Taking into account the equipment they had under them, which F1 drivers put in the most impressive performances of 2014?
It’s been a year to remember for F1 fans, for both good reasons and bad. This list aims to rate the 10 most outstanding performers of 2014 in order, taking into account pre-season expectations and what they managed to achieve with the equipment at their disposal.
Not about the best, but who achieved the most
No doubt many of you who read this will disagree with my ratings, but that’s the nature of a subjective list such as this – just bear in mind that this isn’t a list of the best drivers in F1, merely who achieved the most this year and this year only. Before we get into the list proper, here are some of the names that narrowly missed out on a place in the final 10:
Nico Hulkenberg: He came very close to making the cut for the list, but what counts against the German, solid as he was in 2014, is the fact that his Force India team-mate Sergio Perez put in more eye-catching performances despite his more meagre points haul. Hulkenberg was a model of consistency, particularly in the early part of the year, but there was often little to separate him from the Mexican in terms of race pace – arguably a poor reflection on a driver many have down as a potential champion given the right machinery.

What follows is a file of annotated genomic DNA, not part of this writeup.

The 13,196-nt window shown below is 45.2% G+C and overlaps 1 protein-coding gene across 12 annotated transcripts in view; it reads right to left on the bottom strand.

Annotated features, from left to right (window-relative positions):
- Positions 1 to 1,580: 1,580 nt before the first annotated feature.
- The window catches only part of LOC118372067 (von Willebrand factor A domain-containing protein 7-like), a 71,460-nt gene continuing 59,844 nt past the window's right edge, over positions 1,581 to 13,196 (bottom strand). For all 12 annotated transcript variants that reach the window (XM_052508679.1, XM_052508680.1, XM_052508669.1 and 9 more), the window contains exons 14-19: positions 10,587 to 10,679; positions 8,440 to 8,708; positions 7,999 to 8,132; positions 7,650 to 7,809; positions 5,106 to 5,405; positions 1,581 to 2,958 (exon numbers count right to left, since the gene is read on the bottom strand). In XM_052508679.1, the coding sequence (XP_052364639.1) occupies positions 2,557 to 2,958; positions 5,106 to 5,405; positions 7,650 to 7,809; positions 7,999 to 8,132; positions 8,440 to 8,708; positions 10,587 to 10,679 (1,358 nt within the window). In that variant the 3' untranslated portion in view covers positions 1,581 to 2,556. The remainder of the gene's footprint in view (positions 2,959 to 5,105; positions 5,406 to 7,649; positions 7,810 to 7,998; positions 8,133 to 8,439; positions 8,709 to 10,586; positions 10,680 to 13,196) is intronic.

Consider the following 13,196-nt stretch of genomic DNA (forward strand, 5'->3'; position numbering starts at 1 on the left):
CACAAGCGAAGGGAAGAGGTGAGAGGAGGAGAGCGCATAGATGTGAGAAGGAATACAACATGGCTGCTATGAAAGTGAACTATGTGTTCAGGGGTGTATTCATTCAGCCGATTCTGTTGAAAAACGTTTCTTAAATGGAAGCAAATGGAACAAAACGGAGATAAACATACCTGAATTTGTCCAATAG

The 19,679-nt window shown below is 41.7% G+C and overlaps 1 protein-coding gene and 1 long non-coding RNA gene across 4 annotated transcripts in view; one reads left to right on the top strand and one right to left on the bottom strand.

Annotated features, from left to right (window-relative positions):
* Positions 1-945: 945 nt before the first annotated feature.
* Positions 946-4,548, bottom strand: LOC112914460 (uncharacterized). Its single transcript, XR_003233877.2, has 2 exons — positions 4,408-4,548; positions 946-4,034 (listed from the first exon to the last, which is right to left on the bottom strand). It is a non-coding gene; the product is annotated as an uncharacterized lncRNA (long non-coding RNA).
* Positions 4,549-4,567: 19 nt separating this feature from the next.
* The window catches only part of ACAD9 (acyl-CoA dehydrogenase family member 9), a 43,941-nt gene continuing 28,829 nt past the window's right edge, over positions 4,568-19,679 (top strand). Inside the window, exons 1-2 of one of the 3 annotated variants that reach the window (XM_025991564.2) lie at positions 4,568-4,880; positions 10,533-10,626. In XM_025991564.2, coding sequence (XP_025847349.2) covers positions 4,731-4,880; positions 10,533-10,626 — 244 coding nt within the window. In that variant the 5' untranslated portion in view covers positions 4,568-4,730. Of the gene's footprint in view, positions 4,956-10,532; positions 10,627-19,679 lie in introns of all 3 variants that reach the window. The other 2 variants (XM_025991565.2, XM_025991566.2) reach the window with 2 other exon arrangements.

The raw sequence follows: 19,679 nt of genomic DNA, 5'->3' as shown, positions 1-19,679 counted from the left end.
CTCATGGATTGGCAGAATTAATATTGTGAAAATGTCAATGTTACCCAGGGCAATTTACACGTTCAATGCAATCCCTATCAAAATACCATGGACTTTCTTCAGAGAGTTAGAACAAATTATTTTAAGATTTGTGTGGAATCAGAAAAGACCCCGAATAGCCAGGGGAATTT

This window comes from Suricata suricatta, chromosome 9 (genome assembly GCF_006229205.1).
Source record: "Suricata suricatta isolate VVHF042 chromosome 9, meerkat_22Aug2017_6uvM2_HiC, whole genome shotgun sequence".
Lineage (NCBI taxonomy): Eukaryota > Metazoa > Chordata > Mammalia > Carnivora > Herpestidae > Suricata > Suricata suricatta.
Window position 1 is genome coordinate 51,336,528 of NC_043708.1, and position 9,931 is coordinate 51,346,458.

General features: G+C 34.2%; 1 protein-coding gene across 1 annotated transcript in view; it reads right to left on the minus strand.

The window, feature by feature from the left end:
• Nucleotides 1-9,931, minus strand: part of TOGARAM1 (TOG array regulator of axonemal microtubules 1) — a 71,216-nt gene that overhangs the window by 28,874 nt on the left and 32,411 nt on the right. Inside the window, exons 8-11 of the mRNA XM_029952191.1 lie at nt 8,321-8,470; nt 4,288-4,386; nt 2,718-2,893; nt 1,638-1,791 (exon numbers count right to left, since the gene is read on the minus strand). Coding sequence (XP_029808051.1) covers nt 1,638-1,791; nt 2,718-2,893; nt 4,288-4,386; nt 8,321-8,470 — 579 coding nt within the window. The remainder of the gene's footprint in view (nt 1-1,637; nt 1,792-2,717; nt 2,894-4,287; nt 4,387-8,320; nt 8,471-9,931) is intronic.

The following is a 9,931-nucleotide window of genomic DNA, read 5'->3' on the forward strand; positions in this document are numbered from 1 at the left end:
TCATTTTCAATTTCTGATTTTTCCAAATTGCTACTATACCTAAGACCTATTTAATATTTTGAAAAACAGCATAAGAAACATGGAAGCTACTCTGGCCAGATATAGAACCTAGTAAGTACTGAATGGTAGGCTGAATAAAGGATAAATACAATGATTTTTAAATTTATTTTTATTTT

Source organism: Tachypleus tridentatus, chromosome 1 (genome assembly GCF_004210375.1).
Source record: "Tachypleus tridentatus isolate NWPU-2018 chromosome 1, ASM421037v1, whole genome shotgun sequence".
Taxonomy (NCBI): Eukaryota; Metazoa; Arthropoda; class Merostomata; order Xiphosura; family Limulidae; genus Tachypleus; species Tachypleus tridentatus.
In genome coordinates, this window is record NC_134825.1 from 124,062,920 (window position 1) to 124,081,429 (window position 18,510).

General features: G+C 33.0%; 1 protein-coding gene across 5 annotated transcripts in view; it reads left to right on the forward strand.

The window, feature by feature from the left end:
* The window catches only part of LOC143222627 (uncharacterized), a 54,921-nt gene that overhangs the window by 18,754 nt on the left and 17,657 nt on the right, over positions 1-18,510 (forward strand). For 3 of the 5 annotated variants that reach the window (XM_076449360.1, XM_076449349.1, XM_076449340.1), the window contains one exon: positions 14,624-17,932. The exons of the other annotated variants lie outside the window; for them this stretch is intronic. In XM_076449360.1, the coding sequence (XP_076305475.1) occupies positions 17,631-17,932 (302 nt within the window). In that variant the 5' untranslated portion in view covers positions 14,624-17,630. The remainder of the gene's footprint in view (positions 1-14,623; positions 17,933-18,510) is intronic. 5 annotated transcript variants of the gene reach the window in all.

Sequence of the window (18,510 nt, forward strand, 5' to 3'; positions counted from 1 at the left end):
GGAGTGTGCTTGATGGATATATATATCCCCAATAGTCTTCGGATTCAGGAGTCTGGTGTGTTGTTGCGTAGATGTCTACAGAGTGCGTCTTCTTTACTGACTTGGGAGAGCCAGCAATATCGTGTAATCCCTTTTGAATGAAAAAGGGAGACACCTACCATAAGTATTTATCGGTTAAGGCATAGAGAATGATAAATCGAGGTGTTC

Kevin Magnussen: The rookie enjoyed a sparkling debut with a second-place finish at Melbourne, but that proved to be one of only a small handful of occasions when the Dane had the edge over fellow McLaren driver Jenson Button. Points went begging at Germany, where Magnussen was the victim of some careless driving by Felipe Massa at the first corner, and at Belgium and Italy, where the 22-year-old found himself in the stewards’ firing line, but it was clear that he wasn’t able to extract the same pace from the car as Button as the year progressed.